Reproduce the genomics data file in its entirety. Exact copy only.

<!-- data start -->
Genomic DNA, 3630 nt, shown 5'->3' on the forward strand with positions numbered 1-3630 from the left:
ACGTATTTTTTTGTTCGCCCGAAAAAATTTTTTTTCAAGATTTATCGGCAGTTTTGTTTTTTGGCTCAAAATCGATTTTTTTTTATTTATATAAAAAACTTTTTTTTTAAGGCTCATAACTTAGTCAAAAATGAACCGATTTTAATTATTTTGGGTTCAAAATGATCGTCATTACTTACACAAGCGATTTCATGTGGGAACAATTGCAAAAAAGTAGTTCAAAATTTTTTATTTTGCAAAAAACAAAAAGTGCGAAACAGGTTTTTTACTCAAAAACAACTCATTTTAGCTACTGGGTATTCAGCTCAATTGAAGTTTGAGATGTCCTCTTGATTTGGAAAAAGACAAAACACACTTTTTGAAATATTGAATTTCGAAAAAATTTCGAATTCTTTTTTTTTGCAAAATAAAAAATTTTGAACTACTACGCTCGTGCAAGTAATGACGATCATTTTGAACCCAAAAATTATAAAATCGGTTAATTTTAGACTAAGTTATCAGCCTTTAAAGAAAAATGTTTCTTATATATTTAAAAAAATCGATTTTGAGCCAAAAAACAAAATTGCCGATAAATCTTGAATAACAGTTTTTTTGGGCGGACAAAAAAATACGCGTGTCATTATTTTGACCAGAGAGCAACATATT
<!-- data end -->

Genomic DNA, 3630 nt, shown 5'->3' on the forward strand with positions numbered 1-3630 from the left:
ACGTATTTTTTTGTTCGCCCGAAAAAATTTTTTTTCAAGATTTATCGGCAGTTTTGTTTTTTGGCTCAAAATCGATTTTTTTTTATTTATATAAAAAACTTTTTTTTTAAGGCTCATAACTTAGTCAAAAATGAACCGATTTTAATTATTTTGGGTTCAAAATGATCGTCATTACTTACACAAGCGATTTCATGTGGGAACAATTGCAAAAAAGTAGTTCAAAATTTTTTATTTTGCAAAAAACAAAAAGTGCGAAACAGGTTTTTTACTCAAAAACAACTCATTTTAGCTACTGGGTATTCAGCTCAATTGAAGTTTGAGATGTCCTCTTGATTTGGAAAAAGACAAAACACACTTTTTGAAATATTGAATTTCGAAAAAATTTCGAATTCTTTTTTTTTGCAAAATAAAAAATTTTGAACTACTACGCTCGTGCAAGTAATGACGATCATTTTGAACCCAAAAATTATAAAATCGGTTAATTTTAGACTAAGTTATCAGCCTTTAAAGAAAAATGTTTCTTATATATTTAAAAAAATCGATTTTGAGCCAAAAAACAAAATTGCCGATAAATCTTGAATAACAGTTTTTTTGGGCGGACAAAAAAATACGCGTGTCATTATTTTGACCAGAGAGCAACATATT